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TOKYO (Reuters) - Japanese consumer confidence improved in March to the highest level in almost six years, a Cabinet Office survey showed on Wednesday, indicating that aggressive government and central bank policies are having their desired effect.
The survey's sentiment index for general households, which includes views on incomes and jobs, was 44.8 in March, which was the highest since May 2007. That was also up from a revised 44.2 in February.
The Cabinet Office upgraded its view on the consumer sentiment index saying it is showing signs of improvement. That compared with its previous view that sentiment was picking up.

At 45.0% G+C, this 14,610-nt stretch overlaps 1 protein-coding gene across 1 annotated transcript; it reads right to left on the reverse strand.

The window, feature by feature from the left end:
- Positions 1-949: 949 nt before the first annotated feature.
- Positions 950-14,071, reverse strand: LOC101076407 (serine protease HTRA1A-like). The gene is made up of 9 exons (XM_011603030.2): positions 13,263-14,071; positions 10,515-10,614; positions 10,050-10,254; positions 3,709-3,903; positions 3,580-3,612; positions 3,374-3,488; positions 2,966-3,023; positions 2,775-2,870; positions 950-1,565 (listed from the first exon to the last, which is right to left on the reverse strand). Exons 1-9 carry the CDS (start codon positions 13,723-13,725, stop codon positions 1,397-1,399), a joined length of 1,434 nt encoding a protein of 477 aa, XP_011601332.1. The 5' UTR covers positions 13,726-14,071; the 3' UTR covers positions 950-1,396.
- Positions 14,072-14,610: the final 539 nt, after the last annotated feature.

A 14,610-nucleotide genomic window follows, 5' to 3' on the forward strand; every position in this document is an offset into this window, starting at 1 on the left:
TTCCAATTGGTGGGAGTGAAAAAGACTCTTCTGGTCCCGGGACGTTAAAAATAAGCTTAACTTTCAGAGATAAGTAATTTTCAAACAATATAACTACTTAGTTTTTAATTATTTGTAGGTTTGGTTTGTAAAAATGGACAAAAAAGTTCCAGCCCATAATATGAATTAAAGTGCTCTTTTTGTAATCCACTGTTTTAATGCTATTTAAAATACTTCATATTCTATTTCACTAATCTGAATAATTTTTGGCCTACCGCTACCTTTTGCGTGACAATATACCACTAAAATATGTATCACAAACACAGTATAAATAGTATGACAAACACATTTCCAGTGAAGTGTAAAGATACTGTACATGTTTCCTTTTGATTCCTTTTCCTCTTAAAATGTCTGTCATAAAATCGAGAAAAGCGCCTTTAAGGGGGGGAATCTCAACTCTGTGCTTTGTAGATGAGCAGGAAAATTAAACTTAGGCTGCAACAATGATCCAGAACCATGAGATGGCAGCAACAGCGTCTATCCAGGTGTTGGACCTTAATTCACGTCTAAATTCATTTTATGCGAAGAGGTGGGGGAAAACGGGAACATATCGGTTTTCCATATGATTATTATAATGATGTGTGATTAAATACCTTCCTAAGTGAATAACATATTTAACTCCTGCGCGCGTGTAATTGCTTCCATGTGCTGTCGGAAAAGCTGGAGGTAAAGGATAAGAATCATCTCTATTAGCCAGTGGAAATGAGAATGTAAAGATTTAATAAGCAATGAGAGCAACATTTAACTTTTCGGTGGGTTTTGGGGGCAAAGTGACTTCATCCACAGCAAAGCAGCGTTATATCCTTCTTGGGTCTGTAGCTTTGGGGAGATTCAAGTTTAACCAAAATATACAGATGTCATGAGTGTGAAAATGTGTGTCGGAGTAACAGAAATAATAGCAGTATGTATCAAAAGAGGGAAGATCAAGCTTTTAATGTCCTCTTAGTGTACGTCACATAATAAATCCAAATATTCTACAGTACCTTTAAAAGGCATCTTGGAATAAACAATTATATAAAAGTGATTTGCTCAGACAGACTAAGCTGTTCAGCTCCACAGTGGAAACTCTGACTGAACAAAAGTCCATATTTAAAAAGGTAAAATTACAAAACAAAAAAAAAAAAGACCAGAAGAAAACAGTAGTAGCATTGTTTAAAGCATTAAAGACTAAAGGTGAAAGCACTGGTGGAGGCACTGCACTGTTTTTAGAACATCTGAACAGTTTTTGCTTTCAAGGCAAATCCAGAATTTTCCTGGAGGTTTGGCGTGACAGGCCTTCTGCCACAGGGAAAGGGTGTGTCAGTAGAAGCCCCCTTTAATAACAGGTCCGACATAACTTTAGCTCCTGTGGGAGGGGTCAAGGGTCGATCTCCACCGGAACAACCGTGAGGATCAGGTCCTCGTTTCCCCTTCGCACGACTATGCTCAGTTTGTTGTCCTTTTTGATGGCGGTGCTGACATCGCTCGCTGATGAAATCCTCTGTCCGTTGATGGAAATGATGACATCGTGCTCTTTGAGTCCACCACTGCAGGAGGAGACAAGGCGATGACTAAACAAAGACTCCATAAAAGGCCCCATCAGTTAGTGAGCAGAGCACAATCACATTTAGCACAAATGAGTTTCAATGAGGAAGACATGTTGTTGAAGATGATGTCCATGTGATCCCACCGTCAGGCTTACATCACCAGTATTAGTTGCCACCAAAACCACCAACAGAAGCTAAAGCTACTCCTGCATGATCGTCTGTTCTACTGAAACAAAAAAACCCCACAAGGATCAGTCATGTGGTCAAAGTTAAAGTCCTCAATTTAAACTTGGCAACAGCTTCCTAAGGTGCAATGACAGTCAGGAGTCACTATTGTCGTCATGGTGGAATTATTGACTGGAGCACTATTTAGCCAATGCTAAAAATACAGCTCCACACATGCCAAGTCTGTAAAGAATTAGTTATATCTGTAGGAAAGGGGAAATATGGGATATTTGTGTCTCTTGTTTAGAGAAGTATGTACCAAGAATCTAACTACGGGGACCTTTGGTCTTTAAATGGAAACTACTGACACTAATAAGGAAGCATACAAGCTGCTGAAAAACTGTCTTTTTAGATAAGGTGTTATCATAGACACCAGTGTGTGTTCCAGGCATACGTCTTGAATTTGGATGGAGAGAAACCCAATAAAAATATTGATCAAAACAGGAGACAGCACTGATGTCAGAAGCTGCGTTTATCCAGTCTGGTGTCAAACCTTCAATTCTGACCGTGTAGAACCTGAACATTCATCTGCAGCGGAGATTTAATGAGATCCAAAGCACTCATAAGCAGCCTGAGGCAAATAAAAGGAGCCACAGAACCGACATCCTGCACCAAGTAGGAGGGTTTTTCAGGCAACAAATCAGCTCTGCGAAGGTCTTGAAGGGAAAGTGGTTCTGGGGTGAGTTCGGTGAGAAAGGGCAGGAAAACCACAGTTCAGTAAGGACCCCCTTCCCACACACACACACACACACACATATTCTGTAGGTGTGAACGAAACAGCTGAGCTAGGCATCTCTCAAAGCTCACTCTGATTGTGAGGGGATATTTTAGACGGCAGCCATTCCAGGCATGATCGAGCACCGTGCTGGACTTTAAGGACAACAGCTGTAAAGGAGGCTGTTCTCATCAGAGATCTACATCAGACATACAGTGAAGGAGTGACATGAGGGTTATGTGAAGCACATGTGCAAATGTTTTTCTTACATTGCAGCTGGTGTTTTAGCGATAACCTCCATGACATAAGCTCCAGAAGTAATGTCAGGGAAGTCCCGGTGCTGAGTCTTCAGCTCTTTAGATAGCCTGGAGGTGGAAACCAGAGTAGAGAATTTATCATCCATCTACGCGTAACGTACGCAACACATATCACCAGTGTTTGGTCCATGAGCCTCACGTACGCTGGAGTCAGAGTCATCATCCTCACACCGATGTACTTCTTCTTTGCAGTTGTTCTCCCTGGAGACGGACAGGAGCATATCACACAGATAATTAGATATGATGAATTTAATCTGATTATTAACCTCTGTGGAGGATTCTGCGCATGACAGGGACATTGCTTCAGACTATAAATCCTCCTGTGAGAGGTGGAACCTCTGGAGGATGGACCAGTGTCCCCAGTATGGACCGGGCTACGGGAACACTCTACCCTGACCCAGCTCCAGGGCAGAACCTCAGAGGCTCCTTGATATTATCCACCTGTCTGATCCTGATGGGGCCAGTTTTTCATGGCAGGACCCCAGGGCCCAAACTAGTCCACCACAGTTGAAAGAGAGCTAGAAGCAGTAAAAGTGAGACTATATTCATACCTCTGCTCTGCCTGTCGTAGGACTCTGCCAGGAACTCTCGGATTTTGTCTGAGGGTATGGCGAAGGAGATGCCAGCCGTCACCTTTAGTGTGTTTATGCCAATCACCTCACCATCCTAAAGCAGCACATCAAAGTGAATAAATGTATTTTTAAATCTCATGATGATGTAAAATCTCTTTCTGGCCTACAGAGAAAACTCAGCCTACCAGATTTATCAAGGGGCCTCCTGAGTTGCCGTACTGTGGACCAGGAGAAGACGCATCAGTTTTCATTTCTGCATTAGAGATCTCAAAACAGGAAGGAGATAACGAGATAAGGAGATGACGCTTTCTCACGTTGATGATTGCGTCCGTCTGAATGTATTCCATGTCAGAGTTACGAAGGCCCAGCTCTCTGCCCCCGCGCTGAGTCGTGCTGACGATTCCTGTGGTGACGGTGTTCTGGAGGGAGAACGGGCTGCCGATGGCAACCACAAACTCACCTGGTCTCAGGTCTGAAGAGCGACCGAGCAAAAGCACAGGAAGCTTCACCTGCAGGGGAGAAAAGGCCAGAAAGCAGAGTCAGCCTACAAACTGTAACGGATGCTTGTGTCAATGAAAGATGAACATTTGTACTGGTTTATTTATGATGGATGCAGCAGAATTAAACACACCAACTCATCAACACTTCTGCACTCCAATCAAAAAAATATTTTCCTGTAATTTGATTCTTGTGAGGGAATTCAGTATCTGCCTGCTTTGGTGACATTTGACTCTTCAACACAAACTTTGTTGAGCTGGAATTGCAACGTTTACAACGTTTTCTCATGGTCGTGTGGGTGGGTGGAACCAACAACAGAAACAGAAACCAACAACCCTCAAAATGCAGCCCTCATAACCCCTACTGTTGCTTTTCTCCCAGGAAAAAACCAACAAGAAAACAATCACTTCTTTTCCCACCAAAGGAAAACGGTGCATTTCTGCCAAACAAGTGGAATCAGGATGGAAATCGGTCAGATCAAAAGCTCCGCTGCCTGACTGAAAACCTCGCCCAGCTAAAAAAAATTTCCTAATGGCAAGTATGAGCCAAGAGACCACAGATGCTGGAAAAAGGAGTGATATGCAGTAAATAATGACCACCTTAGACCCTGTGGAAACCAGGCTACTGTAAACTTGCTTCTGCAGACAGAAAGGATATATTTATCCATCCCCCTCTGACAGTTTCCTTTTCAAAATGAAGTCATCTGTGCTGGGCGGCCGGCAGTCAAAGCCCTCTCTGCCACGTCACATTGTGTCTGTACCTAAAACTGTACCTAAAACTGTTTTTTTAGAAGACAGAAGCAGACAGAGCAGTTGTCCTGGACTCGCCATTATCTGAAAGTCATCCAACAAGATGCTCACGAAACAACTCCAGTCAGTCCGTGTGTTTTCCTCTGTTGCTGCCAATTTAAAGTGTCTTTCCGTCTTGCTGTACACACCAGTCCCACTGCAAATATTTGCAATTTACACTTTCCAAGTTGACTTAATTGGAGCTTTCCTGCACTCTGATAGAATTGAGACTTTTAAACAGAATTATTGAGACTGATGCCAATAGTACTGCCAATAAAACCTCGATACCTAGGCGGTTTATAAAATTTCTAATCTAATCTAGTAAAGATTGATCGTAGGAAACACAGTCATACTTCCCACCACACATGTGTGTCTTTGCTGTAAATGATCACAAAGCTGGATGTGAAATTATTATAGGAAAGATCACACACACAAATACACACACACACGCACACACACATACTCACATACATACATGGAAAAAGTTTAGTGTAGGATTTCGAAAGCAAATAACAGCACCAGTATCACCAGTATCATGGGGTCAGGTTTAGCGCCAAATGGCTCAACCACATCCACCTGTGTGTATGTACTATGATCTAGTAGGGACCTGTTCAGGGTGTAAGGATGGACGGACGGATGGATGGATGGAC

A reading below 50 suggests consumer pessimism.
The survey also showed 71.8 percent of respondents believe prices will rise in the next 12 months, the highest number since April 2011.
"An improving consumer confidence supports private spending," said Azusa Kato, senior economist at BNP Paribas in Tokyo.
"And the spending will likely stay firm this fiscal year as benefits from the government's extra budget will appear in the economy soon and there will be rush demand ahead of planned sales tax hike (in next April)."
The consumer confidence survey has been conducted since 1982 and "general households" are those with two or more people.
Kato said incomes will be closely watched as a rise in price expectations may not necessarily match the pace of recovery in base salaries.
Data this month showed Japanese wage earners' total cash earnings fell 0.7 percent in February from a year earlier as overtime pay declined the most in more than three years.
(Reporting by Tokyo Newsroom; Editing by Shri Navaratnam and Sanjeev Miglani)